November 2 1963


November 2 1963


Novelist Gwethalyn Graham (L) and journalist Solange Chaput Rolland (R) have for the last year been engaged in a dialogue, spoken and written, about relations betiveen French and English Canada. Their letters, an exploration of the private side of our most important public issue, will be published this month — as DEAR ENEMIES by Macmillan and as CHERS ENNEMIS by Editions du Jour. Here, they exchange opinions on the causes of separatism


Not so long ago we met by accident on a train, and I realized that your perception with regard to the Jewish problem in Montreal made you extremely sensitive to the difficulties which set French and English Canadians against one another. Let us go back to that trip on a Peace Train in November 1962: Canadian women from all walks of life representing the two linguistic groups of Canada were going to Parliament to beg our cabinet ministers not to involve our country in the nuclear arms race. A memorandum was presented to Howard Green who made a speech which was rather uninspired, considering the circumstances; for twenty minutes he said nothing, but he said it entirely in English. The majority of the delegation were French-Canadian women, many of whom couldn’t even understand him. Denied their right to be answered in French in that cathedral of constitutional bilingualism. Parliament, they made a rather noisy demonstration against a unilingualism which was merely insulting.

In the train coming back, I col-

lapsed in the seat beside you, my heart pounding and my sense of patriotism outraged. I felt so humiliated and angry that I had to make an immense effort not to lose my temper. Sensing how I felt, you deplored our politicians’ lack of common courtesy, in impeccable French. Your kindness and your insistence on speaking my language calmed me down. I was grateful to you and a few weeks later 1 suggested that we should write a “dialogue” on French and English Canada. On the psychological level, I feel a need to free myself by saying everything that is not habitually said about Canada and to say it to an English Canadian.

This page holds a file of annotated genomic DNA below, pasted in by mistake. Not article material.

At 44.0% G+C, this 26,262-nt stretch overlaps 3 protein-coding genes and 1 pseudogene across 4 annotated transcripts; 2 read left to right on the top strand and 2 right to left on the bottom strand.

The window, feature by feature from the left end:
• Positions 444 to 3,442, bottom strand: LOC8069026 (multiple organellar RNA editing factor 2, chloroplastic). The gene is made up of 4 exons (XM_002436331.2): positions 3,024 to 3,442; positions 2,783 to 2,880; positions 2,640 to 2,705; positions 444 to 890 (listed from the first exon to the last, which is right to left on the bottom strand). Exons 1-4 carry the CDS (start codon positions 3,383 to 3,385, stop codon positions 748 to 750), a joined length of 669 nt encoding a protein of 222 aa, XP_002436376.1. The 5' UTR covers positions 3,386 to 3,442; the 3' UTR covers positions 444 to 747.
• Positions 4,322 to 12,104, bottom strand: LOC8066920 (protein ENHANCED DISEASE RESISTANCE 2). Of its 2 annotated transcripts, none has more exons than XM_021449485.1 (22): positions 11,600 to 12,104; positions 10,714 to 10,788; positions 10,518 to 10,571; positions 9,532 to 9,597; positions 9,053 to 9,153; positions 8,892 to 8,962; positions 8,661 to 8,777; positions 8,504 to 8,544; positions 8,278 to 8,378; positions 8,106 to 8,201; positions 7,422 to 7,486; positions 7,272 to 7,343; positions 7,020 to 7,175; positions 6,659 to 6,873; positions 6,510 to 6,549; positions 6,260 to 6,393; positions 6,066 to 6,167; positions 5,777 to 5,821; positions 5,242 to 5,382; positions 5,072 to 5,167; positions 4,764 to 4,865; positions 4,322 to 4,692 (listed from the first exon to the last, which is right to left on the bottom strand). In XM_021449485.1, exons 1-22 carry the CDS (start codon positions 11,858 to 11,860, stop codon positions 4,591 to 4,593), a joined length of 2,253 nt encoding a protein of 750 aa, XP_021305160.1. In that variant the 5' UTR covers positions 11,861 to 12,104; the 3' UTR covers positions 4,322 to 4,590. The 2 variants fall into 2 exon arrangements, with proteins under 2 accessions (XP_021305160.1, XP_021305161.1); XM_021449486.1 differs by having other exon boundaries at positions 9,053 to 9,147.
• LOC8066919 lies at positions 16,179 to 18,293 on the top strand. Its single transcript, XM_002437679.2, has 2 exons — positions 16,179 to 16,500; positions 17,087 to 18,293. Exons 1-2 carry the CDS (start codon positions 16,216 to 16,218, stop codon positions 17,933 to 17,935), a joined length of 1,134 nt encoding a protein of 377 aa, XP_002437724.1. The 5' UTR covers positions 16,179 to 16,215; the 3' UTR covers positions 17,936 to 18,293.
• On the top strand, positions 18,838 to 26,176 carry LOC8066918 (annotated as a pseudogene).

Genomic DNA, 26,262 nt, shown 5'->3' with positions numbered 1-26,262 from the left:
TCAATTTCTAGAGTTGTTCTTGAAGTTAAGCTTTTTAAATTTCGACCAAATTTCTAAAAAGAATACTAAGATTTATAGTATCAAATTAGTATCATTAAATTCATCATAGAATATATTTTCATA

I am fed up with your unilingualism, with your Gordons, your Reverend Ellis, your open contempt for French Canadians, your intolerable custom of having your children taught our language by teachers who can’t speak a word of French and of ignoring the whole French “fact,” the shocking racial discrimination in the civil service in Ottawa. Yes, I am fed up with the never-ending economic superiority of your businessmen, with

your pretentions that you are more “competent” in no matter what field, with the skilfully camouflaged desire of certain English Canadians to have done once and for all with this French survival and its obstinate presence in an Anglo-American context. I feel like indulging in one fine furious outburst, at least between you and me, to clear the air of this mésentente cordiale which has done nothing since 1763 but place Quebec in opposition to the rest of this so British country!

Scarcely two years ago, the Montreal Star and the Gazette were still systematically ignoring the reality of French Canada. Reading them, one could have sworn that Quebec was an English province! Today they are making a real effort to pay some attention to us, but we haven’t the slightest illusion about this sudden interest in our problems. What makes us suddenly attractive to your compatriots is our nationalization of electricity, our almost miraculous industrial development, and our astonishing possibility of becoming in less than ten years one of the most prosperous provinces in Canada. We are no longer the poor

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“I am neither a separatist nor a fanatic, but I am passionately attached to my French identity”

relations of Confederation. So “Bravo, French Canada; you are suddenly wonderful and we love you.” And what I say to you is . . . zut. I listen to your politicians extolling our merits, recognizing our vital role in the history of our national identity. Your businessmen suddenly discover ours and are astonished by their industrial intelligence. All this is good, fine, but it reeks of political capital.